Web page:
At the 2017 Four Continents Championships, U.S. champion Karen Chen said that she had “no support at all” from skate boots that had “collapsed at the very sole at the bottom,” according to Bay Area newspaper The Mercury News. She finished in 12th place at that event, and also spent the 2015-2016 season unable to find a pair of boots that fit properly, struggling in competition.

To non-skaters, it almost sounds crazy: How can you not find a skate that fits? How can it be that hard? Don’t you know your own shoe size?

I’m writing this as someone who once bought a pair of boots that was a half-size too big, and also happened to be in a mislabeled box—so the size 5.5 I thought I was wearing was actually a 6, and what I needed was a 5. It took a few weeks, but I started to realize that my heels were lifting out of the boot when I jumped and did spins, and so, back to the skate shop I went for a new size. I’ve got weird bumps on my heels to this day from the boot rubbing against my heel.

Fitting skating boots is not an exact science, because they need to support the incredible force created by jumping and spinning, while still being comfortable enough to wear for hours of practice. They definitely, and unfortunately, don’t equate to your shoe size or wearing a shoe. As someone who has messed up the fit of her boots herself, I have sympathy for both Chens in this scenario.

But part of me wants to say…COME ON, GUYS.

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You are the U.S. Champions. You need to figure out the boot situation before you get to two of the biggest events of the year.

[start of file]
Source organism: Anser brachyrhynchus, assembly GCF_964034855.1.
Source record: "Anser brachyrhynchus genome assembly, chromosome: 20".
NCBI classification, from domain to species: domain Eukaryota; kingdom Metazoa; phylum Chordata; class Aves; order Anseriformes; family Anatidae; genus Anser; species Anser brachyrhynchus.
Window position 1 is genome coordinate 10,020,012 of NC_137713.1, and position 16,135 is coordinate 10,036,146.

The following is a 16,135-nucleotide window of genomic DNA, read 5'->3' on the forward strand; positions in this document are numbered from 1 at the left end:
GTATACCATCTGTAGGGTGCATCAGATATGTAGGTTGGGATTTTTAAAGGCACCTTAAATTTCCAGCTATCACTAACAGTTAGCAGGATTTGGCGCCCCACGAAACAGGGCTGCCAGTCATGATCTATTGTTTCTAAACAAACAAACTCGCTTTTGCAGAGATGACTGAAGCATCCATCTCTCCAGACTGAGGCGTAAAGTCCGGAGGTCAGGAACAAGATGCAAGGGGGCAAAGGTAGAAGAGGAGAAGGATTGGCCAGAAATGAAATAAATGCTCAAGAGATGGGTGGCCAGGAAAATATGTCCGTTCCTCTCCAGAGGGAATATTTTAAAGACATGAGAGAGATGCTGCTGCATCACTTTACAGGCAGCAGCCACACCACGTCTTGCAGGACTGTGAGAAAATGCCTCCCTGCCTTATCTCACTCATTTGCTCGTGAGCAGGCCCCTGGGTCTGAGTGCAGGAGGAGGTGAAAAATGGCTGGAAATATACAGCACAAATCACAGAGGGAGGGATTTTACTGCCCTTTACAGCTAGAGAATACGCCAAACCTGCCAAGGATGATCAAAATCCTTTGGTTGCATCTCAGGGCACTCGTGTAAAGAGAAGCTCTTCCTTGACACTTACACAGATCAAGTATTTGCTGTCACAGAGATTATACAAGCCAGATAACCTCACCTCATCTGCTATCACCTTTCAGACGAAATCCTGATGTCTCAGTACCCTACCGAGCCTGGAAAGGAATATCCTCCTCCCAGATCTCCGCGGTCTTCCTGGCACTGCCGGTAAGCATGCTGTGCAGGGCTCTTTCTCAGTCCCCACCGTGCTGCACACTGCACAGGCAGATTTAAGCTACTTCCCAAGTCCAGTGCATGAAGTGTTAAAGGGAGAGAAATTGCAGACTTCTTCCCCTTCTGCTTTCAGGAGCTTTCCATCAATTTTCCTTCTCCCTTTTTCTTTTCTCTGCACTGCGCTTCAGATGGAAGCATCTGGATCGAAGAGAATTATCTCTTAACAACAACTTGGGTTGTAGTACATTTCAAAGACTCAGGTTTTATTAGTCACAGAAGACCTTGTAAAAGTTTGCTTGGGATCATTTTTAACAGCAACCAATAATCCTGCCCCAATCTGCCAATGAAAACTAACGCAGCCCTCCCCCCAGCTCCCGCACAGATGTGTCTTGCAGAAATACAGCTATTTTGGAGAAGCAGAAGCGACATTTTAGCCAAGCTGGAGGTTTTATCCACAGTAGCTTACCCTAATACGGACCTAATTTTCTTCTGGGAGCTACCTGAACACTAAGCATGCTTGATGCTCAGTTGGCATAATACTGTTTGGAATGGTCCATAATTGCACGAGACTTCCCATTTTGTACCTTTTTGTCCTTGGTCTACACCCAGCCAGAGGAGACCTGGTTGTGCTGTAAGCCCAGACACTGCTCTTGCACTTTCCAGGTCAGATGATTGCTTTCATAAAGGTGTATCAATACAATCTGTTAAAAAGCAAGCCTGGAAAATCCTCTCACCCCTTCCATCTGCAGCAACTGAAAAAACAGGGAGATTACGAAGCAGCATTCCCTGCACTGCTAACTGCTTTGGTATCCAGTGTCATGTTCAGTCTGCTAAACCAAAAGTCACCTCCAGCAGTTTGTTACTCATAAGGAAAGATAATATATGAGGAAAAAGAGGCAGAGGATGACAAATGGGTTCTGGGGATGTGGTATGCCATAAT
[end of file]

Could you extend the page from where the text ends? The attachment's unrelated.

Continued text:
From where I sit, there isn’t really an excuse for that at the elite level. I would hope that they have the resources and support to get the boots they need, when they need them, so it is just a matter of timing and planning.

Knowing what we know about how equipment failure can trump training and preparedness, we’ve got to eliminate “boot problems” as a cause when skaters don’t perform well. Unlike mental toughness and nerves, this is something that is well within the skater’s control, just like the number of hours spent training.

And skate scientists out there, in the meantime, maybe you can work on some sort of magical comfort foam skate interior that works for everybody’s feet? We saw you all in action fixing Mirai Magasu’s ripped boot at U.S. Nationals in 2016.

Us skating fans will be over here crossing fingers that this was a productive learning experience for both Nathan and Karen, and that we won’t be hearing the words “boot issues” in Pyeongchang next year.


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Worlds 2017 Postmortem for Team USA

If you look at 2017 Worlds purely from a medal count or placement perspective, Team USA had a pretty rough outing in Helsinki.

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Image Source: helsinski2017.com

  • Ashley Wagner, usually so reliable on a major stage, skated as poorly as she did in the long program at U.S. Nationals in 2014, without her usual fight and verve.
  • All eyes were on Nathan Chen to get to the podium—many people, including me, had him pegged for the top spot—but boot problems thwarted him and his quads were not nearly as consistent as usual. (Stay tuned for a post with my thoughts on the boot problems that plagued both Americans with the last name Chen this season, because I have strong feelings.)